Weigh in: How do you store the tiniest toys in your child’s playroom

Reader Stephanie is in the process of making over her children’s playroom and wrote to me asking for some organizing help. She is specifically having problems finding ways to store those small, easily misplaced, choke-able pieces of games and toys. She has tried using zip-top bags with very little success and wants a more visually pleasing solution.

I sent her some suggestions, which I’ve listed below, but thought this would be a great question to pose to our readers. How do you recommend storing the tiniest toys in your child’s playroom?

My suggestions:

Now it’s your turn. Tell us your suggestions for Stephanie in the comments.

58 Comments for “Weigh in: How do you store the tiniest toys in your child’s playroom”

  1. posted by Stephanie on

    WOW!! Thank you all so much for your suggestions! I am now armed and ready to tackle the toys.
    I wanted to add that I agree with many of the comments regarding playrooms (despite having just refinishing ours). Over the years I’ve instituted a couple of routines that have helped keeping the toys from overwhelming us and I plan to keep in place even with this mega move to the basement (hopefully).
    My kids and I routinely go through all the toys after birthdays, holidays – everything gets pulled out. Anything that’s a duplicate I ask twice.. do you reallly need that? Anything broken, missing pieces gets “lost” … oops! We also have a toy “gremlin” who regularly eats toys that are not put away at night (I’m sure that’ll come up at some therapy session but oh well…)
    Anyway, great suggestions! thank you!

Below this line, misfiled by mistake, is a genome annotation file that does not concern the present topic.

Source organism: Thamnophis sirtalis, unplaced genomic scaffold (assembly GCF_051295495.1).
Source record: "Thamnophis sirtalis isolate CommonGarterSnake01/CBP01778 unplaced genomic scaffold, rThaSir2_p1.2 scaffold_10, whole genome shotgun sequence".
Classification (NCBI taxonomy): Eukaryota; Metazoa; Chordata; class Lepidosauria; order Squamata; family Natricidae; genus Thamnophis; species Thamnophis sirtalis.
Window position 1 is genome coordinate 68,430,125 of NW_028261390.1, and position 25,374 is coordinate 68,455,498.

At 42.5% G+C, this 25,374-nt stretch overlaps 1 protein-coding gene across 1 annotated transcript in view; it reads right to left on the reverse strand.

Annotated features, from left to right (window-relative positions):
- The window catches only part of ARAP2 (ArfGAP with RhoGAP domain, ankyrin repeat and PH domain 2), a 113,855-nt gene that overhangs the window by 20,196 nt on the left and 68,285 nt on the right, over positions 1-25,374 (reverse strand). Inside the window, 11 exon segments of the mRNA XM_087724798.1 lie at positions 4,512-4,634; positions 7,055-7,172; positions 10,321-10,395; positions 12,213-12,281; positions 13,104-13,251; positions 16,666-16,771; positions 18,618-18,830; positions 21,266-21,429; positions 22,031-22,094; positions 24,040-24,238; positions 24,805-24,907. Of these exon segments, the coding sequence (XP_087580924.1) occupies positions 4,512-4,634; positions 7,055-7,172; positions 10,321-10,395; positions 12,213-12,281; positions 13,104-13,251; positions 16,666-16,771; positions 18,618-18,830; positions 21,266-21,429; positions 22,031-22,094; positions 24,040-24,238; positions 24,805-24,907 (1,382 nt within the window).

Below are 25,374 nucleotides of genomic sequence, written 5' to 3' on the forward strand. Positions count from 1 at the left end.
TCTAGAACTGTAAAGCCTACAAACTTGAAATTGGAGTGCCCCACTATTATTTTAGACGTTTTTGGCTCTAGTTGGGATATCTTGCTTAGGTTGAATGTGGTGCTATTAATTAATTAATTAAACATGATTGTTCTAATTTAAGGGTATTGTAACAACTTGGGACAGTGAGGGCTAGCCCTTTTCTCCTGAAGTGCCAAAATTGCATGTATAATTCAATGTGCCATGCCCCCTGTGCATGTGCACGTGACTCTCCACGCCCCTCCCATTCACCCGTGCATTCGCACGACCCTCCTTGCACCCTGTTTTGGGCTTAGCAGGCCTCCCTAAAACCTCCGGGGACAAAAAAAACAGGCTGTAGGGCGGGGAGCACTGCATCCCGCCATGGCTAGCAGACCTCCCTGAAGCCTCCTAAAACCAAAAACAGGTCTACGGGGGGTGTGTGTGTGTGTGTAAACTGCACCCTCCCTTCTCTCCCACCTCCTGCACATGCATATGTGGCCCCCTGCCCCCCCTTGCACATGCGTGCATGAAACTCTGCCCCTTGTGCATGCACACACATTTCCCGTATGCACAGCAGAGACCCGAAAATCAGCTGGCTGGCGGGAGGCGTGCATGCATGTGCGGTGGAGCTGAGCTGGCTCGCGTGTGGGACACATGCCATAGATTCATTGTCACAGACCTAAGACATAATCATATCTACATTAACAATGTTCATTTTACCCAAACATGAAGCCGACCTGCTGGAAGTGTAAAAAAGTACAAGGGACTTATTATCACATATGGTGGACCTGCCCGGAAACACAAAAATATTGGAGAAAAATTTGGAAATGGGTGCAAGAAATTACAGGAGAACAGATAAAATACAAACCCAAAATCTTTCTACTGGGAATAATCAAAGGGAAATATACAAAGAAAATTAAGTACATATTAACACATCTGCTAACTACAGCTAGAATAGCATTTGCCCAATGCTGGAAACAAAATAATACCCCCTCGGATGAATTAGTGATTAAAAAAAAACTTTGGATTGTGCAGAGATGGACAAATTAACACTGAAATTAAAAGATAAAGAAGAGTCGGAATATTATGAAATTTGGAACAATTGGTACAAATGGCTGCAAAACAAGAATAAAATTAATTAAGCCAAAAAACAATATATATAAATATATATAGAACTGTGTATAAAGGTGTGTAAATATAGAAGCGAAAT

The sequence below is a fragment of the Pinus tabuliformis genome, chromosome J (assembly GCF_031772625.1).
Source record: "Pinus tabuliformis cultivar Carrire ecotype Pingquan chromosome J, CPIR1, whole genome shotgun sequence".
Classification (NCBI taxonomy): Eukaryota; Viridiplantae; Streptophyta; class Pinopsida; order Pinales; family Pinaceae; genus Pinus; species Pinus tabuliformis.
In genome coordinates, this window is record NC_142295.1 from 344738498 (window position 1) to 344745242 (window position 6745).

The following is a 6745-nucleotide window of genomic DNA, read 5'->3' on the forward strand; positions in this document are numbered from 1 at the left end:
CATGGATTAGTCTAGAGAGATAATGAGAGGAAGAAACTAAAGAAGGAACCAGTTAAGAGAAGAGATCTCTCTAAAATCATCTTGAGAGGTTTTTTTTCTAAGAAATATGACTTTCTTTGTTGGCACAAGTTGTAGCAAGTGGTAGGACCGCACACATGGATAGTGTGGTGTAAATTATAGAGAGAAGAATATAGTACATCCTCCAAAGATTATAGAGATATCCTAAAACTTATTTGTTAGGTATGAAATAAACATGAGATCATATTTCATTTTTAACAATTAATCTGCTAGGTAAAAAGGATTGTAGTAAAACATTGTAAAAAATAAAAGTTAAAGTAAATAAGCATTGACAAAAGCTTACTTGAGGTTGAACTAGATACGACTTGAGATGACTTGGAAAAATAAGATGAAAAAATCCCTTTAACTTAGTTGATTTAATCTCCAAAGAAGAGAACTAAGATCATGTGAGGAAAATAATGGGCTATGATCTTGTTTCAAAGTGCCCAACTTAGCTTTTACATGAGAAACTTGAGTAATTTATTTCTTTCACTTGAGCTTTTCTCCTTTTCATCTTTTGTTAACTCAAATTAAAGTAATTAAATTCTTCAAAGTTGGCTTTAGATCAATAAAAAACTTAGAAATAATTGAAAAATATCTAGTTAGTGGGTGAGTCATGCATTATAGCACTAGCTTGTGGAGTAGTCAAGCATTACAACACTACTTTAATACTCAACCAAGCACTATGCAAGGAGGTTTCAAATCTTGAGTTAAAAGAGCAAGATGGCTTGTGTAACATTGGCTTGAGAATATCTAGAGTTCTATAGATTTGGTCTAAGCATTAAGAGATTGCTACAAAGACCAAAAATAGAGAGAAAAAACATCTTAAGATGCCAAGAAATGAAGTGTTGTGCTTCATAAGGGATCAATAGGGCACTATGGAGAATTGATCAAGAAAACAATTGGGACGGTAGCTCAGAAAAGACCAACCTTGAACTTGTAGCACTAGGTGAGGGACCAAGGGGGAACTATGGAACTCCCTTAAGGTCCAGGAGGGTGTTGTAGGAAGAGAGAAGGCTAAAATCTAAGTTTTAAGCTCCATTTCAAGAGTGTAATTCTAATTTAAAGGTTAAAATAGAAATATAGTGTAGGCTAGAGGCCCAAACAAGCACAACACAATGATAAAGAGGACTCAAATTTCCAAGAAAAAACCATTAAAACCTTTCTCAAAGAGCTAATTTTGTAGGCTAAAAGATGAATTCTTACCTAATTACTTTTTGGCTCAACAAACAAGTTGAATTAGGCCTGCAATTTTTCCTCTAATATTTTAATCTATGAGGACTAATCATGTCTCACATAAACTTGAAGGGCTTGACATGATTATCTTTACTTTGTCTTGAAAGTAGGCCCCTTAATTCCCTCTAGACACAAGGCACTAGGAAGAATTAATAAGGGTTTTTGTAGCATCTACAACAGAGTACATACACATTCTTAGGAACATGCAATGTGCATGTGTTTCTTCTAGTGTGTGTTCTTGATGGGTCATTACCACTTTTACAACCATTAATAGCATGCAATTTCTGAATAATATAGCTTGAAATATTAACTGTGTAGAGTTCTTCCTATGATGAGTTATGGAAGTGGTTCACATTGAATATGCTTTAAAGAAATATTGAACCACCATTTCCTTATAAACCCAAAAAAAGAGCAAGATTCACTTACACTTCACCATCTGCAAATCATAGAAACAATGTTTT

2. posted by Kalani on

    A lot of people have mentioned the tacklebox or the toolbox or the caboodle (essentially the same thing)– I want to re-state how awesome these types of things are for collections of different-sized items, especially the kind with little tiered trays that slide up as you open them (not the nesting trays, but the kind attached to the box). You can close them shut and the pieces don’t fall out. Yes, there’s a lid, but when you open the lid, voila! all the little trays line up and you can see all your toys. We used to store our Legos in boxes like these– always plastic, of course– they’re cheaper and lighter than the metal ones and are more kid-friendly. They have multiple-sized compartments for different blocks, you can see everything easily, you haul all your legos out of the closet at once when you’re playing, you can take out just what you need from the box for that thing you’re building, and you can lock it all up and stack it in your closet when it’s time to put it all away. I bet you my Legos are still all in those toolboxes in my parents’ house, waiting for my future kids to come play with them. They’re not clutter, they’re awesome boxes of potential. :)

  3. posted by Carolyn on

    Small, clear containers with lids could be useful. Otherwise, some nice woven or fabric covered boxes/baskets would look lovely. Supervision of small items would also make sense if you want to prevent your child from a potential choking hazard.